Egg Donors

Donating Egg Risks
Health Risks of Being an Egg Donor

Health Risks of Being an Egg Donor

Every egg donor wants to be certain of one thing – but what are the risks?

The egg donation process requires the egg donor to take hormone injections for stimulating the release of multiple eggs. The egg retrieval requires anesthesia as well. Therefore, the process includes some health risks which may appear later on in life.

Let’s start from the top…

Physical Risks of Donation

Egg donors might want to bear complication and some unwanted side effects. The process starts with injecting fertility drugs, which may cause a different reaction.

You might experience stomach pressure, allergic reaction, mood swings, and headaches. Other side effects include fluid retention, tenderness around the ovaries and breast tenderness.

Some donors may experience temporary weight gain as a result of bloating. The gain normally goes away until the next menstrual cycle.

In case the donor over stimulates, they might run the risk of developing OHS (Ovarian Hyperstimulation Syndrome). It is a rare condition that occurs in less than five per cent of the donors.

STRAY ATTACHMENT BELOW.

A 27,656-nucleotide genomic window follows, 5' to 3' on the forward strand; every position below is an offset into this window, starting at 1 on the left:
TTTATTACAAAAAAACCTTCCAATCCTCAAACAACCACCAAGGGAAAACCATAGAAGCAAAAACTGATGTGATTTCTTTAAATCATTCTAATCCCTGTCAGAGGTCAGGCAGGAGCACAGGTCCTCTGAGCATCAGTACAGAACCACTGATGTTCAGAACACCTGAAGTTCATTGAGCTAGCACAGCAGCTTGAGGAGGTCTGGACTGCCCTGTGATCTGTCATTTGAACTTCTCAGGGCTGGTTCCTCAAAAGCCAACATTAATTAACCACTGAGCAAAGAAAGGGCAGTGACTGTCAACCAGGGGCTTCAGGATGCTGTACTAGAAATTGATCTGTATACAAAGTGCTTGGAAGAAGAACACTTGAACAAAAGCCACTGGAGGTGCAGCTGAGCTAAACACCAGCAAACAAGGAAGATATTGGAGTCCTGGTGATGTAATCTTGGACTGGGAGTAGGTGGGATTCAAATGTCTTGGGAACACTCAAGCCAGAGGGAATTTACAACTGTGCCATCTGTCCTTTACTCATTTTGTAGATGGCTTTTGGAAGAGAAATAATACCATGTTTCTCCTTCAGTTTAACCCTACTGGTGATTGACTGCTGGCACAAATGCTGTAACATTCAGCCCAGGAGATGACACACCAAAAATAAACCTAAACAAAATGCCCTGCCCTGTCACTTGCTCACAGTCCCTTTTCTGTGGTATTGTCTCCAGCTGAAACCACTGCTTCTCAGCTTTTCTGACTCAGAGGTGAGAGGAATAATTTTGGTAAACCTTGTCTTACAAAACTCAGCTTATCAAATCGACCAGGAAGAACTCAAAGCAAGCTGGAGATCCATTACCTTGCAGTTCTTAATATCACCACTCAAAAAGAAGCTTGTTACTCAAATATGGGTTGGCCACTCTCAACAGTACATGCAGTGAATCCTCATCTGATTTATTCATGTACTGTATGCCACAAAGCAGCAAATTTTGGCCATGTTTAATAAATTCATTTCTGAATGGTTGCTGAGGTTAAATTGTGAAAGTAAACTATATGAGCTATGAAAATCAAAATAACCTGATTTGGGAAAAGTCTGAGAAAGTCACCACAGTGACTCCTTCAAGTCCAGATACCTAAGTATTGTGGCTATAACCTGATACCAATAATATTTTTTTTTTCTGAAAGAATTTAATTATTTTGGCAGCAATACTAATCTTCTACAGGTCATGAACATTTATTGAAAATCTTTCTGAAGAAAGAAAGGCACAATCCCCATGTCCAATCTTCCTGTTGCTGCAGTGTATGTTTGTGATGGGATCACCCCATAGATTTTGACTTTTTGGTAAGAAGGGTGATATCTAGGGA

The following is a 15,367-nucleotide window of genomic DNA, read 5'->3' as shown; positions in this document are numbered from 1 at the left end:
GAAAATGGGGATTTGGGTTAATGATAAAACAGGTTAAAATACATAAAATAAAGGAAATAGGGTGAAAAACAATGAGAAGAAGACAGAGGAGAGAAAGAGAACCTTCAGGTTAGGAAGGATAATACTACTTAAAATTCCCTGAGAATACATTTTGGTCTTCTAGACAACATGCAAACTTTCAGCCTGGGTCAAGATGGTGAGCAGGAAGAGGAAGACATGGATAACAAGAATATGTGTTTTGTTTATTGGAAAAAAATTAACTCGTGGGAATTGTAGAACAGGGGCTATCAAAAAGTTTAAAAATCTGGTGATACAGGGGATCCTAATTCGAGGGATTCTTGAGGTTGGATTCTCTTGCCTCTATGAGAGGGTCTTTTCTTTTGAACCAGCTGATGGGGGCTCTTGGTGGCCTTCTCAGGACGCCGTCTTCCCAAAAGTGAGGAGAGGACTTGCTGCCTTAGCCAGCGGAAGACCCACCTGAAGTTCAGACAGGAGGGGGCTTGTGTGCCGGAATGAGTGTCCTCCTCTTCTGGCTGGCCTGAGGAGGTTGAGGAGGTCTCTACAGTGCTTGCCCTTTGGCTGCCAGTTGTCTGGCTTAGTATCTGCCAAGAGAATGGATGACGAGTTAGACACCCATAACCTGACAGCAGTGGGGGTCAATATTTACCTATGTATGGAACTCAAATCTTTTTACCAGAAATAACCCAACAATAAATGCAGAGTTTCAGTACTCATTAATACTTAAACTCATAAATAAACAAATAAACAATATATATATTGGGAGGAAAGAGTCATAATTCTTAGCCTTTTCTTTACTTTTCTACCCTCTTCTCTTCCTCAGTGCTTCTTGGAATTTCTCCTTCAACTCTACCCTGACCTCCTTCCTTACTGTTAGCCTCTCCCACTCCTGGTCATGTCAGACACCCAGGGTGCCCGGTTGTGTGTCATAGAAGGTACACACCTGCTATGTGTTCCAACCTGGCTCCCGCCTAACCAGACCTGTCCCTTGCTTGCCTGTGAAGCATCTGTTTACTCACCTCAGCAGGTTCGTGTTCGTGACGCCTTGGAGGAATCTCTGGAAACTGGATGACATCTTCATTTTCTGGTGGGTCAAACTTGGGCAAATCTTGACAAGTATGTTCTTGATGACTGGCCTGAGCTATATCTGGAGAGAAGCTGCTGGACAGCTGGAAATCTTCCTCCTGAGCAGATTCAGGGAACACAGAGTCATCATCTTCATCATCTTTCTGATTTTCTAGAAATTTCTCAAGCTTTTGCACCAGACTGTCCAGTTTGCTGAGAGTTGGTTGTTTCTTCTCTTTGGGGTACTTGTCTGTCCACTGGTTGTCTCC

If it’s severe, the syndrome might result in damage to the ovaries. If the case is less severe, you will experience bloating and strong cramping. Should the symptoms remain consistent, the physician might reduce the dosage or terminate the egg donation procedure altogether.

Risks During the Retrieval

When it comes to the egg retrieval procedure, the donors are exposed to the same risk they would if they were undergoing another invasive procedure. The procedure is relatively new; therefore, there isn’t much information available on the long-term effects of the donation.

However, the risk could occur if complications like infection or bleeding occur. This is rare, but if the internal bleeding is severe, surgery might be required to repair the damage caused to the internal organs.

Some donors may experience allergies from antibiotics. Empirical studies haven’t demonstrated a definitive link between egg donation and cancer, infertility or any other significant health problem. Women selling eggs, in any case, need to be aware of the health risks associated with the procedure.

There is a small risk that the needle used for collecting the egg may puncture the blood vessels, bowel or bladder. If bleeding occurs, it’s stopped at the end of the procedure by applying pressure. If you are concerned about the tiny hole made, antibiotics are prescribed for healing and recovery.

If you want to become an egg donor, check out Expecting and learn more about the process.

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